Interesting piece. With the scoped injected classes, what would happen if you passed an instance of Foo2 back into the library (or elsewhere)? Would it change back into a Foo or (more likely) still be a Foo2? On surface level it seems like it would be confusing to code to when you aren’t sure what you are going to be passed when your function accepts a Foo. What kind of use cases would this feature be useful for?

    I realise you are not a native speaker, but please try to get the conjugation of “have” right. I count at least four grammar nazi violations. :)

    September 18th, 2008

  2. “Language Theologist”? I thought he used to call himself Computational Theologist…?


    September 18th, 2008

  3. Interestingly, Tim Sweeney (of Unreal fame) has proposed something akin to these “scope-injected superclasses” of which you speak, for game extension reasons. Thus, if you need extra behaviour on the Pawn class (at the root of the player / AI hierarchy), you can subclass it and propagate that new subclass automatically, rather than having to reimplement the world. It’s a kind of “horizontal subclassing”, or squeezing in an extra class between an ancestor and descendant without modifying all the descendants.

    You can read more about it on this thread:

    The idea looks useful in other settings for e.g. mixing in proxy objects for testing, without having to add an extra layer of abstraction all throughout your code.

    September 18th, 2008

  4. markus

    But how does the language “feel”? I.e. when I used php it didnt really feel like a good language (good in the sense that I enjoyed writing in it. Of course you can finish apps or tasks with it just fine)

    September 18th, 2008

  5. I’ve seen this in somewhat of a private talk at Hasso-Plattner-Institute in Potsdam, Germany. Very interesting stuff.

    Also very interesting is that you can easily write classes that are entirely pure functional, or immutable. I don’t remember the exact mechanics, but it comes down to not implementing mutator methods for your fields. This means you can probably write and detect classes that are safe in multi-threading, and safe for message passing to other threads/processes.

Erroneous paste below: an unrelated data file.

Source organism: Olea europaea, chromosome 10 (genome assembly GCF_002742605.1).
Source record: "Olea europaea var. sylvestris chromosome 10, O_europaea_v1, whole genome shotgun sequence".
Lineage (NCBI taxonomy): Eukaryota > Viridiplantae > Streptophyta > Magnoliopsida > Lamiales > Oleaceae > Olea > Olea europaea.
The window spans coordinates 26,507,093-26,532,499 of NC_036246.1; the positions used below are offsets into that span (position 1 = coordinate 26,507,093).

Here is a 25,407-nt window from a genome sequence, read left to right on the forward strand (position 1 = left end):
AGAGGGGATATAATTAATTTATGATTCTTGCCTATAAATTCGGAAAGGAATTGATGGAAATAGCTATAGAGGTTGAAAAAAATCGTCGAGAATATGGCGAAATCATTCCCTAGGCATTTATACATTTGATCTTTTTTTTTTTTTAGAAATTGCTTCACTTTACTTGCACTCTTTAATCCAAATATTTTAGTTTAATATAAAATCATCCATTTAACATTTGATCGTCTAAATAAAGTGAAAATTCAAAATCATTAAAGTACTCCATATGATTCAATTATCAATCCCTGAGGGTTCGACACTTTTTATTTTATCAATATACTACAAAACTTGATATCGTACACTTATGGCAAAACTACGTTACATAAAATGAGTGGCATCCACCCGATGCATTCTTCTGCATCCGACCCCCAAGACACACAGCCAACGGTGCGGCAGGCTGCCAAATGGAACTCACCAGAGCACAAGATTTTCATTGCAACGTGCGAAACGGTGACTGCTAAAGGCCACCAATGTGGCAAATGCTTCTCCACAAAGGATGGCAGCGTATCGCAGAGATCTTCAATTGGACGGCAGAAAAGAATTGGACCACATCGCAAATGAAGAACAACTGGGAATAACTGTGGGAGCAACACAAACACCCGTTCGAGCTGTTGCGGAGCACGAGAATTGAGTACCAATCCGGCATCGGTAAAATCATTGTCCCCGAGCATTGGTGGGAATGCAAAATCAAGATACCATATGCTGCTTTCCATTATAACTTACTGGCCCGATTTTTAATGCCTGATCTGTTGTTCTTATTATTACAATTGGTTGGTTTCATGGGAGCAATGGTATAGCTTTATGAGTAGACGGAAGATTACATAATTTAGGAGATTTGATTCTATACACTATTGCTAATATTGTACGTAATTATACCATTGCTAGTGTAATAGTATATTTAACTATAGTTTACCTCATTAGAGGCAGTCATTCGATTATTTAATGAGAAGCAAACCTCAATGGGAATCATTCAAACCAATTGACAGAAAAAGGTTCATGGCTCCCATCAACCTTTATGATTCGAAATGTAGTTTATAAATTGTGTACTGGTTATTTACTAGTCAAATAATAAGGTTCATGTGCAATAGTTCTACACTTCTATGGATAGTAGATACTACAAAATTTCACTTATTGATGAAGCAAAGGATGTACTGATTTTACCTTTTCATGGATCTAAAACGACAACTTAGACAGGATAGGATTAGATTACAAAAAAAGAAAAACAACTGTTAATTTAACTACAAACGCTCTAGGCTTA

Through the no-global-state doctrine you can also get very nice multi-threading and multi-processing capabilities. IIRC they also plan to build some sort of Erlang-style message passing into the platform.

    I feel this has the ability to really create an innovative platform for software, very much like the recent work by Alan Kay and Ian Piumarta. And it’s about time – most of our platforms suck, in one way or the other.

    Markus: in its feel, it’s apparently very similar to Smalltalk, wrt syntax, class hierarchies, the development environment etc. I think they also adopt the image concept. One difference is that Bracha claims they have a very good foreign function interface, so it’s no longer a closed world like Smalltalk – you can use the platforms UI capabilities, for example.

    September 19th, 2008

  6. The talk from Hasso-Plattner-Institute in Potsdam is also available online:

    September 19th, 2008

  7. Hi Ola,

    Thanks for the nice post! I confess the term “scoped injected superclasses” is new to me, so I’d like to rephrase this in my own terminology.

    Basically, there are two scenarios: the superclass is defined within your module, or it is being imported/injected from the outside. In the former case, you can always override it in a subclass. In the latter, you can use any suitable superclass, as long as you inject it under the correct name (“Foo” in your example), which is simply a matter of defining a suitable accessor. And you can still override things in any subclass of your module.

    In both scenarios, all subclasses of Foo are of course tied to the latest version. Clear as mud? The video from Potsdam may help, for those who have the time.

    September 21st, 2008

  8. More links to interviews and talks from JAOO over at:

    Having to pass in everything a class wants to use together with the message sending means that you get Capabilities for Security & Co.

    Also: I finally grokked the Parser Combinator idea from the Executable Grammars paper (and some of the Newspeak slides) – highly recommended.

    September 24th, 2008

Reply to “NewSpeak at JavaZone”